It’s likely you’ve tried out the free Ghostery browser plug-in to block ad networks and social widgets from tracking you online. But did you know Ghostery now has a free privacy browser app for Android? It’s available on Google Play and Amazon.
As you might expect, the app excels in privacy features. Trackers are numbered and blocked by default. If you click on the ghost icon, you can see what trackers are on the page and even unblock them if you so desire. You can whitelist a site, so that all trackers are active, or pause blocking.
Under settings, you can select whether or not to block popups, adjust text size, use auto-complete, and select the search engine. Duck Duck Go is the default. The options for blocking cookies are “always” or “never.” There are choices for clearing browsing history, cookies and site data, cache and auto-complete forms.
Regarding Ghostery Privacy Browser app permissions, I love that the reason the app needs access is explained on Google Play. Under location, the app needs permission to access "precise location (GPS and network-based)." Ghostery explained, it’s “needed to allow websites to use your location (maps.google.com). Each website must get permission from the user to use location, which the user can allow/deny for each website that requests it.”
Under Photos/Media/Files, it requests access to "modify or delete the contents of your USB storage" and to "test access to protected storage." The explanation: “Both of these are needed for the user to be able to download files from websites while using the app.”
"Full network access" and "write web bookmarks and history" are listed as permissions needed under “other.” Network access is “needed to let the app access the internet.” Under device and app history, it asks for access to "read your Web bookmarks and history." Ghostery said the “read and write your Web bookmarks and history” is “needed to import bookmarks from other browsers.”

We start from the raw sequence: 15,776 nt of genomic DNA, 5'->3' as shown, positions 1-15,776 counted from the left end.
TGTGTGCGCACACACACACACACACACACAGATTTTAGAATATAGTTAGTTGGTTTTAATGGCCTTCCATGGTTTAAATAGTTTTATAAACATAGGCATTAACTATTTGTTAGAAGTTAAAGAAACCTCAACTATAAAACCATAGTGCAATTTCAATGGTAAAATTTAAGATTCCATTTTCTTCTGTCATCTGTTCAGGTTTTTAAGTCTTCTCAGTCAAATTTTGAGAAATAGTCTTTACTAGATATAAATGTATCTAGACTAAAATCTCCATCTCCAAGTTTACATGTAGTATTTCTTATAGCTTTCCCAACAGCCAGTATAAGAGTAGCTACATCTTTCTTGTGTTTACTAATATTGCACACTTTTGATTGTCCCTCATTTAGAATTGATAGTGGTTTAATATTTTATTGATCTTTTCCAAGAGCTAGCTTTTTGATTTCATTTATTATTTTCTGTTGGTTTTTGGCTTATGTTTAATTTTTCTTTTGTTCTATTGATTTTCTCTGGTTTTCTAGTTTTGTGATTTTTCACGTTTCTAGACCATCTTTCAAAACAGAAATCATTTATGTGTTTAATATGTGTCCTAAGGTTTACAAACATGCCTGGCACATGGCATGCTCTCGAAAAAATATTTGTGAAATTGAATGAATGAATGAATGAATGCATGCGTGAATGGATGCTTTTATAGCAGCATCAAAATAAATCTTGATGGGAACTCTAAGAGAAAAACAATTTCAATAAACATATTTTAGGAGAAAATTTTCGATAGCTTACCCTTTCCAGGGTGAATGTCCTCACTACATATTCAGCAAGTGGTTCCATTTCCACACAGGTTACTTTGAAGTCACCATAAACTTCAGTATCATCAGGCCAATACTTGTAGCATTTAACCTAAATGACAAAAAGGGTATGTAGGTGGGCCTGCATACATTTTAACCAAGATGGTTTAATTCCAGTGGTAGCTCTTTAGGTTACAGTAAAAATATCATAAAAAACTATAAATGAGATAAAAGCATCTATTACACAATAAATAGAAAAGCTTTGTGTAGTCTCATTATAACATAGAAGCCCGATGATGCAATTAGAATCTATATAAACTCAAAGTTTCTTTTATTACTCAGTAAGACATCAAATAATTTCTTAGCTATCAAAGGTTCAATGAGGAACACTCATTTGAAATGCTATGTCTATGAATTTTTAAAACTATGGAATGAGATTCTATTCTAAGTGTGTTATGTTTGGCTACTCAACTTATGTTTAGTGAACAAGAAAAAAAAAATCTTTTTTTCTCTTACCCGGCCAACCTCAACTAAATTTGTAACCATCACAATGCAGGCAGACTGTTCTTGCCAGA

Also as explained on Google Play:
The Ghostery Privacy Browser is free - we're supported only by our opt-in Ghostrank feature. If you choose, you can share information with us about the trackers you encounter and where you find them. We take this information - which is carefully curated and anonymized so it cannot be used to track users - and package it into reports that let site owners, brands, and advertising technology firms audit their performance and their relationship with each other.
Enabling Ghostrank is another option in the Ghostery Privacy Browser. That leads us to….
Ghostery Enterprise Solution
What some privacy-conscious users might not know is that 20 million users – half of Ghostery’s 40 million users – have opted-in to Ghostrank. Basically that means users agreed for Ghostrank to collect the trackers identified by Ghostery, the URL and page the tracker was on, if that tracker is blocked, the user’s country, the browser used, the protocol of the page—such as if non-secure code is found on encrypted pages, the time it takes the page to load, the tracker’s position on the page, HTTP headers and IP address, although the IP is not stored.
Then the data from Ghostrank is used for Ghostery's Enterprise Solution, the Ghostery Marketing Cloud Management (MCM). In November, when Ghostery won the DEMO God award at DEMO 2014, CEO Scott Meyer said that in one month, "the GhostRank real-user community saw over 11,000 non-secure tag loads on secure (https) pages across more than 80 salesforce.com domains."
Companies need to protect the security of their data in the cloud. A whopping 96% of the 50 leading sites studied have content that was not secure mixed in with secure pages; that can be due to technologies in the cloud. It could spook potential customers into not trusting the site as secure. Even if customers don’t know, Google does and ranks secure sites better than non-secure sites.
In one study that looked at thousands of websites, Ghostery found “that for every new tag you add to a page, you slow down your website by 5% (even asynchronous tags).” Ghostery also claims, “72% of technologies that top retail sites work with overlap with the competition, creating huge potential for your customer behavior data to be resold to your competition (we’ve seen it happen).” In fact, “the average website has more than 70 different trackers on their site and the IT department only knows about 30 of them.”
Speeding up a site’s load time is great, but securing data is even better. Many times when an organization is breached, the compromise actually came from a third party.
While I’m not a big fan of any kind of tracking, Ghostery says it “does not drop any cookies or digital trackers on consumers.” The Ghostery TrackerMap can help enterprises “pinpoint all the non-secure code on their sites.” It can also ensure the sites comply with ad and data privacy regulations. I am a big fan of data privacy and security, and sites that respect those as well; if you are so inclined, you can ask Ghostery for a no obligation website diagnosis.